What do women want? Millions of men across space and time have pondered the question, Mel Gibson’s had a stab at working it out, and the Spice Girls offered up a questionable answer (turns out they really really really want a zig-a-zag-ahhh). But the question still stands: what do we want, do we really really want?
When a friend sent me a link to the survey What Women Want 2.0 last week, I found myself doing a bit of soul-searching. In 1996, the survey posed the question to 10,000 women: what do you want? 10,000 women expressed their views on how they would like to see their society, and, two decades on, this second survey seeks to see if the same key themes recur: childcare support, media portrayal, equality. The 2.0 survey is sparse: other than gathering some demographic detail, it does just simply ask: what do you want?
What a question! In an unusual turn of events, I found myself lost for words. I want a lot of things. I want free sanitary product provision for women and girls in need. I want more representation for women across employment sectors, boards, parliaments. I want a voice. I want my sons and daughters to live in a society where their gender is an irrelevant detail. But most of all, I realised, I want to be taken seriously.
Again, this was an unusual turn of events. Sanya and I spend a lot of our time trying to make you laugh in order to draw you in to our campaigns (for example, just earlier today, San poured a load of pads on top of me during count-up and filmed a Boomerang as I threw them at my head like a seal in a ballpit). I regularly make a loveable* fool of myself on our social media, in the classroom, amongst my peers. (*Check with friends.) And that’s great: God knows this world needs some laughs, some fun, some levity. But, sometimes, what I really, really want, is to be taken seriously for who I am and what I do.
In our recent interview on BBC 3CR (33.40 onwards), Yasmeen Khan called me and Sanya ‘very formidable young women’. That epithet stuck with me. That adjective, ‘formidable’, tends to have quite negative connotations when associated with women. One pictures a bosomy matron booming across a boarding house; one pictures Margaret Thatcher shouting down backbenchers; one pictures Miss Trunchball swinging a little girl round the playground by her pigtails. But I felt proud to be recognised by a near stranger as a ‘formidable’ woman, if by definition ‘formidable’ does not just mean a bossy, scary, mannish spinster, but instead means ‘inspiring fear or respect through being impressively large, powerful, intense, or capable.’ So in answer to the question what do I want, that is what I want: I don’t want to be underestimated because of my youth or my gender. I want society, my elders, my peers, my MPs, the media to take me seriously.
And this is not just something that affects me. As a gender, we have, for centuries, been wholly underestimated, belittled, and ignored. We have been hysterical, sexually frustrated, PMSing, bleeding, babybrained – the list of convenient excuses for not taking a woman seriously goes on. It is no surprise that only 35% of domestic violence cases are reported to the police when women are unsure whether they’ll be believed, whether their version of events will be accepted. It is no surprise that it can take decades for victims of sexual abuse and assault at the hands of celebrities to report the crimes committed against them, when ill-informed people who do not know them or their suffering will be quick to call them liars or fame-whores before taking their claims seriously, as encapsulated earlier this week by Paris Hilton’s apology for her claims about Donald Trump’s accusers. It is no surprise that the gender pay gap still remains, 47 years after the Equal Pay Act in the UK, when a woman’s work, especially part-time, especially when juggling family care, is completely undervalued.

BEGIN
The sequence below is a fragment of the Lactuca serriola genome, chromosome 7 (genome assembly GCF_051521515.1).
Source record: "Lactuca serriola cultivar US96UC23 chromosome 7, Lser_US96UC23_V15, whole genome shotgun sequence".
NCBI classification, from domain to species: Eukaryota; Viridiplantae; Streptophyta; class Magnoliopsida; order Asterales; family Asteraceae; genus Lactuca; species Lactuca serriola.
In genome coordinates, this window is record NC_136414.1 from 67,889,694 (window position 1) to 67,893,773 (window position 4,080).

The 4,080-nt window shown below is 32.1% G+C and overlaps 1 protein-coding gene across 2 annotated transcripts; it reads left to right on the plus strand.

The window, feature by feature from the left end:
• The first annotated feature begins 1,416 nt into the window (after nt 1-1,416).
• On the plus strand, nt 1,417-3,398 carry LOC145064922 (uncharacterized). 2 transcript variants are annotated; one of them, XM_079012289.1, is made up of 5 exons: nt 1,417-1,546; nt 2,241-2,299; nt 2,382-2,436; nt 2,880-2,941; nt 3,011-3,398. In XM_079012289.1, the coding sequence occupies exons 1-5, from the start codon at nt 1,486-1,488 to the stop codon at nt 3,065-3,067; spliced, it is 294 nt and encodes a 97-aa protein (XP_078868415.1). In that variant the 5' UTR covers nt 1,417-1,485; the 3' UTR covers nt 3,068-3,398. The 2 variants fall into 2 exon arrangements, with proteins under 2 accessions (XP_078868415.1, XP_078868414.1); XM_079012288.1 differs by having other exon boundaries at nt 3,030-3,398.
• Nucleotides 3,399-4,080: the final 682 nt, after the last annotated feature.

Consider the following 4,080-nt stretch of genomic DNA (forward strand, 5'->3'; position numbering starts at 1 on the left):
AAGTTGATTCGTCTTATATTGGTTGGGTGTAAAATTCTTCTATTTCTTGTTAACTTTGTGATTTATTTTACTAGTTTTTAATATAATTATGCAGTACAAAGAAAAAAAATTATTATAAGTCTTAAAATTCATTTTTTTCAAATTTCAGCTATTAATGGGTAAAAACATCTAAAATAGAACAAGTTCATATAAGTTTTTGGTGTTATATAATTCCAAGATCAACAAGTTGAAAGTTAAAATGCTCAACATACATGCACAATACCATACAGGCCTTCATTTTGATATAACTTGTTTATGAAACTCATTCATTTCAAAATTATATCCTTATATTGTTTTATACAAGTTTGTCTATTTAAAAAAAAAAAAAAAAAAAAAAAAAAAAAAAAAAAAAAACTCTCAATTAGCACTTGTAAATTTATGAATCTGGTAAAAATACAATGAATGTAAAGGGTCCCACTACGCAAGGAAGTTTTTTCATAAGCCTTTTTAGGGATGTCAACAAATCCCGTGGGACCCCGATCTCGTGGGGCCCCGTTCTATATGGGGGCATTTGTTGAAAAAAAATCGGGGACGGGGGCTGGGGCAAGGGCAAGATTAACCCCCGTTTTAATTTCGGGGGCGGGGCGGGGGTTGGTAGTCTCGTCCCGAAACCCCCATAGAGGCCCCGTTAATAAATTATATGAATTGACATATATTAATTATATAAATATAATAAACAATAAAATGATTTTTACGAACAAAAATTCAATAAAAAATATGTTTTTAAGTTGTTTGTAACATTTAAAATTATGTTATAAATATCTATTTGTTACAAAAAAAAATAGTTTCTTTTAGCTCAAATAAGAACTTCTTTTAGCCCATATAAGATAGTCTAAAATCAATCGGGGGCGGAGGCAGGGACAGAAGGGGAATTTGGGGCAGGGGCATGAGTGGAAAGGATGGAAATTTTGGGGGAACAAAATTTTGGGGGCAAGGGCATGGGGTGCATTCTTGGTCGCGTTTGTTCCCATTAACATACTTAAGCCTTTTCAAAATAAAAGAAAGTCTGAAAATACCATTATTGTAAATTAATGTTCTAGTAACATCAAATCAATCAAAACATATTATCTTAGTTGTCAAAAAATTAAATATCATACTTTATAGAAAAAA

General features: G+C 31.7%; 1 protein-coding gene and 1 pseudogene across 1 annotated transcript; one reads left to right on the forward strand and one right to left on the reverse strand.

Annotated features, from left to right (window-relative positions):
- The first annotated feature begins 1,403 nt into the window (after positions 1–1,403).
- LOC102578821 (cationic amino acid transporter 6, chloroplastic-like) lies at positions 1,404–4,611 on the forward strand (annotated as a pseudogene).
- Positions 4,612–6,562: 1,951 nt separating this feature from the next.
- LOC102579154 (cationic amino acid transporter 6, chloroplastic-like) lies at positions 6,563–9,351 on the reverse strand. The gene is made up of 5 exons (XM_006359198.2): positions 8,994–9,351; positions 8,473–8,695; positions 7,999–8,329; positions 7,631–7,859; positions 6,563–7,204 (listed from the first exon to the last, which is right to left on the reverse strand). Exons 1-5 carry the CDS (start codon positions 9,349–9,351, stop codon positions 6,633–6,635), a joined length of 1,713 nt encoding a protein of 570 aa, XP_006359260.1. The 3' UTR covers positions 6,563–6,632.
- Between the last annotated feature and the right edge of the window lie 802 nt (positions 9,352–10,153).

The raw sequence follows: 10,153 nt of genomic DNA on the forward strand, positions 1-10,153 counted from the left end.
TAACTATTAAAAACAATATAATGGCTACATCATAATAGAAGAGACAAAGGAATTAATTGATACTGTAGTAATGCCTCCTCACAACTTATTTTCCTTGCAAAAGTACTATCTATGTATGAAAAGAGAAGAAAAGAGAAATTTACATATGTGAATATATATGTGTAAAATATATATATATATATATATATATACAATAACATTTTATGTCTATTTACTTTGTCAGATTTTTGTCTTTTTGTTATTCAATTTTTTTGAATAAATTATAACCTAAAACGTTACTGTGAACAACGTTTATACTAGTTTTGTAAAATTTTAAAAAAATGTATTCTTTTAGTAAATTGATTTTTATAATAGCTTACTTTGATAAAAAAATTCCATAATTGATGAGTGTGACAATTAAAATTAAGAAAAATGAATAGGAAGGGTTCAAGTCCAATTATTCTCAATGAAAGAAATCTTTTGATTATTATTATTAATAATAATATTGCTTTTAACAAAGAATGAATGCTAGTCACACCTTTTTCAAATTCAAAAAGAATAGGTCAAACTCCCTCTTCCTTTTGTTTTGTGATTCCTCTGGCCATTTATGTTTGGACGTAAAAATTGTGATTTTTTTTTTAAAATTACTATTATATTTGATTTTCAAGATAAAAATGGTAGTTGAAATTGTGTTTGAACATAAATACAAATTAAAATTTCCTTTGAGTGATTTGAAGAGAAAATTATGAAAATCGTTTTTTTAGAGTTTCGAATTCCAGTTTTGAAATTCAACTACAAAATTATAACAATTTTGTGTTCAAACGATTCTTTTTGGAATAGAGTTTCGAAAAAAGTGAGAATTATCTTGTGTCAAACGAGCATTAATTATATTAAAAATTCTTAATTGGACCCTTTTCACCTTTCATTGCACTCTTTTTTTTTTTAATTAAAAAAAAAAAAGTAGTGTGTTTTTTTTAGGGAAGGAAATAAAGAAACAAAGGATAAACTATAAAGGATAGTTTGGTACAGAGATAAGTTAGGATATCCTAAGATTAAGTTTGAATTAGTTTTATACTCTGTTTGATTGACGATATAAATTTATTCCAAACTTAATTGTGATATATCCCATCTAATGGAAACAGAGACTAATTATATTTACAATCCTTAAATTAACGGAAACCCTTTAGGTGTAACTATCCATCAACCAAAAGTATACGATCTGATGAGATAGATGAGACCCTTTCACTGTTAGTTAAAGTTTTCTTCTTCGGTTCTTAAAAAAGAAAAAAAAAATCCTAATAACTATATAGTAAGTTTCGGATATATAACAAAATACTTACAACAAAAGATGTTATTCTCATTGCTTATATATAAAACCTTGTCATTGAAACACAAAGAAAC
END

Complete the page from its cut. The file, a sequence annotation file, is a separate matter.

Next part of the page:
So it comes as no surprise to me that period poverty is not being taken seriously either. It has been joked that if men had periods, there would be no taboo, but instead pride, competition, every available ease. Period poverty comes at a very uncomfortable cross-section for our society: that between women’s bloody vaginas and their lack of money.
MSP Monica Lennon is spearheading a fantastic campaign to make sanitary products free for girls in schools in Scotland. It seems like a no-brainer, right? Period poverty should be something we can eliminate. Girls can’t afford pads and thus missing school? Then give the girls and the schools the pads for free. But for the h8rs and the doubters, period poverty is another myth created by the left-wing feminist agenda. ‘Is this really a thing?’ they cry. ‘We’ve never spoken to a woman who can’t afford this luxury-taxed monthly expense!’ But stigma and taboo are ingrained, and this is not an issue that, until recently, people have dared to bring to the fore.
Thankfully, with voices like Lennon’s, the tide is turning. Period poverty is trending. The media is no longer afraid to ride the red wave, and period poverty is making a regular appearance in newspapers and even film (see last year’s I, Daniel Blake). This week, The Last Leg: Correspondents featured an excellent short with Cariad Lloyd, petition-writer Amika George, and our fellow period pugilist, Gabby Edlin from Bloody Good Period, explaining exactly what period poverty is and how we can fight it. But the doubting Thomases still rose, as you can see in this exchange between our partner organisation Freda, politican David Vance and everybody’s favourite anti-feminist Julia Hartley-Brewer. ‘I know the facts,’ tweeted Hartley-Brewer, ‘and I still think it’s nonsense.’ Here are some of the facts H-B deems ‘nonsense’:
Period poverty is not nonsense. Gender inequality is not nonsense. What women want is not nonsense. Start taking us seriously. Until then: I’ll tell you what I want, what I really really want:
Until next month,